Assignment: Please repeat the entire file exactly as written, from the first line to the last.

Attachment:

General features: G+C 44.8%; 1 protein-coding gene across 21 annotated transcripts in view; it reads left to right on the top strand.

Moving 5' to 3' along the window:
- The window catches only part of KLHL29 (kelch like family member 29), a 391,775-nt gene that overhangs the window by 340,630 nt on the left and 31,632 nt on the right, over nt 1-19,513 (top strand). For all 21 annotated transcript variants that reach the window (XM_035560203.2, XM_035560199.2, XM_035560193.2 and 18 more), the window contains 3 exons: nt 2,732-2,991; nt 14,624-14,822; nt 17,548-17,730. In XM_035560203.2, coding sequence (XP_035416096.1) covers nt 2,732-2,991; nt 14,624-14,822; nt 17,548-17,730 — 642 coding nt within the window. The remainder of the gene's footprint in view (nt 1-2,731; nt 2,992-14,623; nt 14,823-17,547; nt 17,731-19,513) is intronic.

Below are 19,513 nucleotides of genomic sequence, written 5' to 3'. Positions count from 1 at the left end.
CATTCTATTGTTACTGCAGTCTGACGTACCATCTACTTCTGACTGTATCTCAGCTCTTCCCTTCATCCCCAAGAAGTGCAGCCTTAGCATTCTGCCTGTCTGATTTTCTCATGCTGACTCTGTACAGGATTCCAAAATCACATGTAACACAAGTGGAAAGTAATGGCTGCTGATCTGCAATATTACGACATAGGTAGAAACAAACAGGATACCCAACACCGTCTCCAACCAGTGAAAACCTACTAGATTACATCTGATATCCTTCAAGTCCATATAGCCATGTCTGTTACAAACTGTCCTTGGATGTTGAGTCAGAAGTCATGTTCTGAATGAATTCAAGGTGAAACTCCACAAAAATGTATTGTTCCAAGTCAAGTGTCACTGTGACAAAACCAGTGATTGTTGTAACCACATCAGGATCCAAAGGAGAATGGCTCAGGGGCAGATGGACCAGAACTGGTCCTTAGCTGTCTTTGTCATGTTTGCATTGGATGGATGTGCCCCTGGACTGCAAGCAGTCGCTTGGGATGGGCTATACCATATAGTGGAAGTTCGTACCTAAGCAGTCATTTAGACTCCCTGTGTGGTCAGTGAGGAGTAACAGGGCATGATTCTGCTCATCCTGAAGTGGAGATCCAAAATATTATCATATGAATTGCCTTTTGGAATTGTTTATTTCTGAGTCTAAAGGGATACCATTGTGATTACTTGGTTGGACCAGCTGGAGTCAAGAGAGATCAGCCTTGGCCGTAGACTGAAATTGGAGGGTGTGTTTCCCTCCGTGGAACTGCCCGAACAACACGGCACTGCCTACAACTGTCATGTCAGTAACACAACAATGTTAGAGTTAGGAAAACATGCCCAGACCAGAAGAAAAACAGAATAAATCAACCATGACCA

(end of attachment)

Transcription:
General features: G+C 44.8%; 1 protein-coding gene across 21 annotated transcripts in view; it reads left to right on the top strand.

Moving 5' to 3' along the window:
- The window catches only part of KLHL29 (kelch like family member 29), a 391,775-nt gene that overhangs the window by 340,630 nt on the left and 31,632 nt on the right, over nt 1-19,513 (top strand). For all 21 annotated transcript variants that reach the window (XM_035560203.2, XM_035560199.2, XM_035560193.2 and 18 more), the window contains 3 exons: nt 2,732-2,991; nt 14,624-14,822; nt 17,548-17,730. In XM_035560203.2, coding sequence (XP_035416096.1) covers nt 2,732-2,991; nt 14,624-14,822; nt 17,548-17,730 — 642 coding nt within the window. The remainder of the gene's footprint in view (nt 1-2,731; nt 2,992-14,623; nt 14,823-17,547; nt 17,731-19,513) is intronic.

Below are 19,513 nucleotides of genomic sequence, written 5' to 3'. Positions count from 1 at the left end.
CATTCTATTGTTACTGCAGTCTGACGTACCATCTACTTCTGACTGTATCTCAGCTCTTCCCTTCATCCCCAAGAAGTGCAGCCTTAGCATTCTGCCTGTCTGATTTTCTCATGCTGACTCTGTACAGGATTCCAAAATCACATGTAACACAAGTGGAAAGTAATGGCTGCTGATCTGCAATATTACGACATAGGTAGAAACAAACAGGATACCCAACACCGTCTCCAACCAGTGAAAACCTACTAGATTACATCTGATATCCTTCAAGTCCATATAGCCATGTCTGTTACAAACTGTCCTTGGATGTTGAGTCAGAAGTCATGTTCTGAATGAATTCAAGGTGAAACTCCACAAAAATGTATTGTTCCAAGTCAAGTGTCACTGTGACAAAACCAGTGATTGTTGTAACCACATCAGGATCCAAAGGAGAATGGCTCAGGGGCAGATGGACCAGAACTGGTCCTTAGCTGTCTTTGTCATGTTTGCATTGGATGGATGTGCCCCTGGACTGCAAGCAGTCGCTTGGGATGGGCTATACCATATAGTGGAAGTTCGTACCTAAGCAGTCATTTAGACTCCCTGTGTGGTCAGTGAGGAGTAACAGGGCATGATTCTGCTCATCCTGAAGTGGAGATCCAAAATATTATCATATGAATTGCCTTTTGGAATTGTTTATTTCTGAGTCTAAAGGGATACCATTGTGATTACTTGGTTGGACCAGCTGGAGTCAAGAGAGATCAGCCTTGGCCGTAGACTGAAATTGGAGGGTGTGTTTCCCTCCGTGGAACTGCCCGAACAACACGGCACTGCCTACAACTGTCATGTCAGTAACACAACAATGTTAGAGTTAGGAAAACATGCCCAGACCAGAAGAAAAACAGAATAAATCAACCATGACCA